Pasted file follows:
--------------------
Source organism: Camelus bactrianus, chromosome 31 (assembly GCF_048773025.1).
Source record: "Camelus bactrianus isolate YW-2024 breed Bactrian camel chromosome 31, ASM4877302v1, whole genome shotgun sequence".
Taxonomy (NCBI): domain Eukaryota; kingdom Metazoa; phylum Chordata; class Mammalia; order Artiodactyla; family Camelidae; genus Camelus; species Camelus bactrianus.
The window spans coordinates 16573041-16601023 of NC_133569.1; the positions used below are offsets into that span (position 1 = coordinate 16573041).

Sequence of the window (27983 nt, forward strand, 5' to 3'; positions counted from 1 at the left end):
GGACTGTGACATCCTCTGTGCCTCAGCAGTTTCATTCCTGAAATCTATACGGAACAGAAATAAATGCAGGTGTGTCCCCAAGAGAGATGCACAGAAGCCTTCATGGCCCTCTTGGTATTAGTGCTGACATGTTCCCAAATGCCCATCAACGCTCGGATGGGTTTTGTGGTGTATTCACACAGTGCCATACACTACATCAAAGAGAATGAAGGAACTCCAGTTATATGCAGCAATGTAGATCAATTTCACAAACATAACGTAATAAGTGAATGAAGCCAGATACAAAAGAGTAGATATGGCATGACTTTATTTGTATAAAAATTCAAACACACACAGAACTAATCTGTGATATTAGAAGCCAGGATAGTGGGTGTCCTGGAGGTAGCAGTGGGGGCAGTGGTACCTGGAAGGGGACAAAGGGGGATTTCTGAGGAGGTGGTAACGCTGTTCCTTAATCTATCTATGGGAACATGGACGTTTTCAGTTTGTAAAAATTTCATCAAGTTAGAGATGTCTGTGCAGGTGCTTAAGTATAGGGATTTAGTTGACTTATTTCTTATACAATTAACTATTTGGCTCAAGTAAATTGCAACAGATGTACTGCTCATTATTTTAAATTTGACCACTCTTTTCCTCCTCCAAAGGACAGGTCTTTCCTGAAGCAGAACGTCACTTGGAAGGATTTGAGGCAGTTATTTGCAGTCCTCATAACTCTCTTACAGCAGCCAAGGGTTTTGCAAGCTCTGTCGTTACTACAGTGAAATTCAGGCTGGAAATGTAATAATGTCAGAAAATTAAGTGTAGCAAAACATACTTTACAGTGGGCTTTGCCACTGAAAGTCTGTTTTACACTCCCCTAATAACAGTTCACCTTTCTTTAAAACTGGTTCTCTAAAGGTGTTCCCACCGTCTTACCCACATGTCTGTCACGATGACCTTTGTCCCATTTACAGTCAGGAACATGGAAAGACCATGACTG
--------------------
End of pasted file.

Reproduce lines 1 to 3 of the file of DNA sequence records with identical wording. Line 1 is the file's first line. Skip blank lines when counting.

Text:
Source organism: Camelus bactrianus, chromosome 31 (assembly GCF_048773025.1).
Source record: "Camelus bactrianus isolate YW-2024 breed Bactrian camel chromosome 31, ASM4877302v1, whole genome shotgun sequence".
Taxonomy (NCBI): domain Eukaryota; kingdom Metazoa; phylum Chordata; class Mammalia; order Artiodactyla; family Camelidae; genus Camelus; species Camelus bactrianus.